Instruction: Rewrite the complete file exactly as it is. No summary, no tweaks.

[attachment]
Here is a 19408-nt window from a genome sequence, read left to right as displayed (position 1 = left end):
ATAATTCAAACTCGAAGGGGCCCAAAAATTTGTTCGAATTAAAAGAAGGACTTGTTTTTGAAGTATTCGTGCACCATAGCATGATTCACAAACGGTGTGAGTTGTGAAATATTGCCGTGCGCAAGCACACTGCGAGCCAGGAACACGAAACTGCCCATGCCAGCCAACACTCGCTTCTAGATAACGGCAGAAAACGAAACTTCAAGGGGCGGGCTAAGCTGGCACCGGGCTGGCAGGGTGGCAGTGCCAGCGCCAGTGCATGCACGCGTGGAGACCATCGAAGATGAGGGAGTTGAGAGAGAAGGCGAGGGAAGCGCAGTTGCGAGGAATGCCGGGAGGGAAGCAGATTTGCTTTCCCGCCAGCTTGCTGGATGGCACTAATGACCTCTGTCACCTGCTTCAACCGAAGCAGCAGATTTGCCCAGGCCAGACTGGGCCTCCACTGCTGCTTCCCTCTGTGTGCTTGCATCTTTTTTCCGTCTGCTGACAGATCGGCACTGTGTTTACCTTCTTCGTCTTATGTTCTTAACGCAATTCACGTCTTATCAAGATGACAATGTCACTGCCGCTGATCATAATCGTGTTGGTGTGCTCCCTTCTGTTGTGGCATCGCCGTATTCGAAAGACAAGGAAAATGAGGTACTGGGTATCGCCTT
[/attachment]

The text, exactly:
Here is a 19408-nt window from a genome sequence, read left to right as displayed (position 1 = left end):
ATAATTCAAACTCGAAGGGGCCCAAAAATTTGTTCGAATTAAAAGAAGGACTTGTTTTTGAAGTATTCGTGCACCATAGCATGATTCACAAACGGTGTGAGTTGTGAAATATTGCCGTGCGCAAGCACACTGCGAGCCAGGAACACGAAACTGCCCATGCCAGCCAACACTCGCTTCTAGATAACGGCAGAAAACGAAACTTCAAGGGGCGGGCTAAGCTGGCACCGGGCTGGCAGGGTGGCAGTGCCAGCGCCAGTGCATGCACGCGTGGAGACCATCGAAGATGAGGGAGTTGAGAGAGAAGGCGAGGGAAGCGCAGTTGCGAGGAATGCCGGGAGGGAAGCAGATTTGCTTTCCCGCCAGCTTGCTGGATGGCACTAATGACCTCTGTCACCTGCTTCAACCGAAGCAGCAGATTTGCCCAGGCCAGACTGGGCCTCCACTGCTGCTTCCCTCTGTGTGCTTGCATCTTTTTTCCGTCTGCTGACAGATCGGCACTGTGTTTACCTTCTTCGTCTTATGTTCTTAACGCAATTCACGTCTTATCAAGATGACAATGTCACTGCCGCTGATCATAATCGTGTTGGTGTGCTCCCTTCTGTTGTGGCATCGCCGTATTCGAAAGACAAGGAAAATGAGGTACTGGGTATCGCCTT